Weekend Reading: Million Dollar Bet Edition

It’s over. Mercy rule in effect. The losing side took their ball and went home. At the end of 2007, investing legend Warren Buffett famously made a million dollar bet with hedge fund manager Ted Seides of Protégé Partners. Buffett wagered that a low-cost S&P 500 index fund would perform better than a group of Protégé’s hedge funds over the next 10 years.

Buffett’s index investment bet is so far ahead that Seides conceded the match, even though it doesn’t officially end until the end of the year. The group of hedge funds so far has managed to gain 2.2 percent a year since 2008, while the S&P 500 index fund posted gains in excess of 7 percent a year.

Buffett wins $1 million bet

“In conceding defeat, Seides said the high investor fees charged by hedge funds was a critical factor. Hedge funds tend to be a good deal for the people who run the funds, who pass on big bills to the investors.”

The $1 million will go to a Buffett charity, Girls Inc. of Omaha.

This Week’s Recap:

On Monday I wrote about five financial traps seniors fall into and how to avoid them.

Many thanks to Rob Carrick for featuring that post in his Carrick on Money newsletter on Friday.

On Wednesday Marie listed 10 things she’d consider buying used (plus five things she’d never buy used).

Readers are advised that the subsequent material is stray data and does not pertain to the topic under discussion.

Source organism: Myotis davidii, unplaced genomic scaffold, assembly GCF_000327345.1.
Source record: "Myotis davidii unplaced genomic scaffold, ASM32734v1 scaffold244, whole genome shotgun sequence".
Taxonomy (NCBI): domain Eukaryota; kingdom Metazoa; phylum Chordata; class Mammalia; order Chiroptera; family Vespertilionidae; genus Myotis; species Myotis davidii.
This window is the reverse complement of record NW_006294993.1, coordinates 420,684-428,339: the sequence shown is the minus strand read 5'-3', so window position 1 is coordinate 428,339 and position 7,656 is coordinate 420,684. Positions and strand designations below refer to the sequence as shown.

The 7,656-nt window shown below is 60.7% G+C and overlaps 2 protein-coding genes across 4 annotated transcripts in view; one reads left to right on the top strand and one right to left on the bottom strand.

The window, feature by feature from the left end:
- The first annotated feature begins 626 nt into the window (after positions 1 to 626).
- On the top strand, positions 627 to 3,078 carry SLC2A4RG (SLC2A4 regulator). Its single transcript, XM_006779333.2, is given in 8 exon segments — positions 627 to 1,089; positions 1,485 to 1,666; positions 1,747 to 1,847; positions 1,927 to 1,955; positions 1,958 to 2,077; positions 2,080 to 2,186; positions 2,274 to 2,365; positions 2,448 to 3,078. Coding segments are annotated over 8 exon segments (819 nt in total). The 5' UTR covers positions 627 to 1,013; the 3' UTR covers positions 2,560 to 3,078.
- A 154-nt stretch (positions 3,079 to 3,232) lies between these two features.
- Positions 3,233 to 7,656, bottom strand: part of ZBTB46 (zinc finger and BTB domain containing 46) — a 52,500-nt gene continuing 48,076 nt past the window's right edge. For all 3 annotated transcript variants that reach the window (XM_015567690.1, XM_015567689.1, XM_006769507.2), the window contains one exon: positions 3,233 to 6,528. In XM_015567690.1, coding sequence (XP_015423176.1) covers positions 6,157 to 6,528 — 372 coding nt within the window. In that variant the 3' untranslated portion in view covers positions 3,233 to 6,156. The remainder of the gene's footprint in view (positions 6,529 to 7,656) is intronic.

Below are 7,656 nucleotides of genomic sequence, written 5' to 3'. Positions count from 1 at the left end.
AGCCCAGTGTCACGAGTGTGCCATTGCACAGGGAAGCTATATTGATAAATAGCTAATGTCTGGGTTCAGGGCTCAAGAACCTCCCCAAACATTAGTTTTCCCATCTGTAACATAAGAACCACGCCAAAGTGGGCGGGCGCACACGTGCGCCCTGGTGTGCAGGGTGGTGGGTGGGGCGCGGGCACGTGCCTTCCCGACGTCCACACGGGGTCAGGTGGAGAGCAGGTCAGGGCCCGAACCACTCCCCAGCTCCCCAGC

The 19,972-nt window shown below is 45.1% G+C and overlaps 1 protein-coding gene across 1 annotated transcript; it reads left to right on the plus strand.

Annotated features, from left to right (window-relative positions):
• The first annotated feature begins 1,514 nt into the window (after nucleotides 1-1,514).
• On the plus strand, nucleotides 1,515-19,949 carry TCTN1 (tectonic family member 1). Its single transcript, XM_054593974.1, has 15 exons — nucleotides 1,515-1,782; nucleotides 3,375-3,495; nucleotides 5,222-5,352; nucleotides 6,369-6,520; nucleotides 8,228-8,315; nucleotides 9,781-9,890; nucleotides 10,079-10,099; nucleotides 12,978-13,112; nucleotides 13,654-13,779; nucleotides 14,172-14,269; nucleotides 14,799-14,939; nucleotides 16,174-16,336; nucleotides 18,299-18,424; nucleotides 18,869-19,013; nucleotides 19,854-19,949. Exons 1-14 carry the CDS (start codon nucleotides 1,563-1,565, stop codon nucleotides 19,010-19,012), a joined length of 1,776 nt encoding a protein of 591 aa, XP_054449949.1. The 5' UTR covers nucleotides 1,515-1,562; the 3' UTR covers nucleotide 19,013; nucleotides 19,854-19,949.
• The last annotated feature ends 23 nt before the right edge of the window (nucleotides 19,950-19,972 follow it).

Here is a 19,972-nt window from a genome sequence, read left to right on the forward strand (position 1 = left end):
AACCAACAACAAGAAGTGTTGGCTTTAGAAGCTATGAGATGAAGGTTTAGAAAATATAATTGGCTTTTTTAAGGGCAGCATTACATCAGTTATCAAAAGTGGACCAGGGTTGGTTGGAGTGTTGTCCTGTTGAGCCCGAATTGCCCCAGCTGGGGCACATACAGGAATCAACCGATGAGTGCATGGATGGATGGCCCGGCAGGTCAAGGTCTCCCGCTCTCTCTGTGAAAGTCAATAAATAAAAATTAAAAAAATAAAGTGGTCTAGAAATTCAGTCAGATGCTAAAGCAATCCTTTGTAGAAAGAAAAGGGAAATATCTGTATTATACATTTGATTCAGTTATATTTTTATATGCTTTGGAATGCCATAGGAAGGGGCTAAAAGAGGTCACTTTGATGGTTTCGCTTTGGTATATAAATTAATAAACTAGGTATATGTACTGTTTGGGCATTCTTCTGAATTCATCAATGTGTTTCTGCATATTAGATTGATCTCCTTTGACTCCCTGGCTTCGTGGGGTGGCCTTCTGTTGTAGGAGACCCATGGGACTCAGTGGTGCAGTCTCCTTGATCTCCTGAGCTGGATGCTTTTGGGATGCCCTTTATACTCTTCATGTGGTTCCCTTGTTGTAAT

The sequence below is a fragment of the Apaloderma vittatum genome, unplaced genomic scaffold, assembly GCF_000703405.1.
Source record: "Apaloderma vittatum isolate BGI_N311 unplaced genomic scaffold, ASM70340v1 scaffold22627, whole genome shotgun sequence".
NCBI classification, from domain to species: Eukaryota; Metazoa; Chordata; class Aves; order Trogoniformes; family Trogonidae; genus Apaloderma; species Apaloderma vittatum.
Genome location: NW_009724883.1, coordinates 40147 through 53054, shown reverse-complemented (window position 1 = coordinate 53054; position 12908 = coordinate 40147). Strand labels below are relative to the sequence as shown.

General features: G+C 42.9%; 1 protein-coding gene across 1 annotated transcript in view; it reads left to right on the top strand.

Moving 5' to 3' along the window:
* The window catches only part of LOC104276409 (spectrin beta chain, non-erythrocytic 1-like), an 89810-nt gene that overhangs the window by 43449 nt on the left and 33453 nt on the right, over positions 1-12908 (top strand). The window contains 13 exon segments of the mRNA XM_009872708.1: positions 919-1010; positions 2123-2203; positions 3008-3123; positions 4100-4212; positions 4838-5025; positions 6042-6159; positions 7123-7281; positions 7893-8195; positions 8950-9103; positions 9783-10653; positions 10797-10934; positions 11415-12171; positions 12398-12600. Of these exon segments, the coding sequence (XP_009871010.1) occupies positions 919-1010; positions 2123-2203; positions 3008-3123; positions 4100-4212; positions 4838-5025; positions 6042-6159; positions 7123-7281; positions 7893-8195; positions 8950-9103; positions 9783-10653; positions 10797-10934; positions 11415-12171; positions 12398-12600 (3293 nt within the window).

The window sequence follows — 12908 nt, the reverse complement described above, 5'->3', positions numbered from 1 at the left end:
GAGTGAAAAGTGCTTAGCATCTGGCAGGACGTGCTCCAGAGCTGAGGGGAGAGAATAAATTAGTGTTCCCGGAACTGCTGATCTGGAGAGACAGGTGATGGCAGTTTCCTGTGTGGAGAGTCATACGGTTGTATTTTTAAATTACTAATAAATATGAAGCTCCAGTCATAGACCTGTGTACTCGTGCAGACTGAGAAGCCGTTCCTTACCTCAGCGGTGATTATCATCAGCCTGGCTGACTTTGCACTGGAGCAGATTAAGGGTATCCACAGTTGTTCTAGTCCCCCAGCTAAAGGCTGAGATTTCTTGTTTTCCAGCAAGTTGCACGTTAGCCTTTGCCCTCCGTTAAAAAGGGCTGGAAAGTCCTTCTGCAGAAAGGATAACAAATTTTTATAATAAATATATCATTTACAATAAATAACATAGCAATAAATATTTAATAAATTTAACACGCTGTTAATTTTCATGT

Weekend Reading:

While the debate over banning embedded commissions on mutual funds rages on with no end in sight, Ontario Securities Commission CEO Maureen Jensen says the status quo is not an option. The core issue, she says, is the conflict of interest where advisors may be incented to recommend products that maximize their own compensation over the interests of their clients.

Is diversification overrated? Not a chance, says long-time investment writer Jason Zweig.

Another investing legend – Jack Bogle – has a great piece of advice when it comes to investing:

“My rule — and it’s good only about 99% of the time, so I have to be careful here — when these crises come along, the best rule you can possible follow is not ‘Don’t stand there, do something,’ but ‘Don’t do something, stand there!’”

From good advice to the downright shameful. A Dominion Lending agent from Langley, BC, bizarrely claims that a second mortgage might fix your marriage and your money. Still shaking my head.

A good piece by Kate Smalley on the rise of home equity lines of credit in U.S. homes in the 1980s after Ronald Reagan made mortgage interest tax deductible:

“The change eroded the social norm that home equity was sacrosanct.” 

No surprise here. CBC Marketplace exposes how some car dealerships sell unnecessary service and push maintenance much sooner than the manufacturer recommends.

John Heinzl helps you decide.whether to invest in individual stocks or ETFs. Like most of these types of questions, the answer is, ‘it depends’.

Here’s another one: Can you afford that luxury thing? Des Odjick breaks down the decision.

Rob Carrick with the latest retirement obstacle: Even thirtysomethings are still living at home.

“Parents, themselves, may also be part of the story. What they see as neediness on the part of their adult children may actually be an example of financial helicopter parenting. For example, the answer to expensive houses may just be for your adult kids to rent or live in a condo or townhouse, not get a down payment from mom and dad.”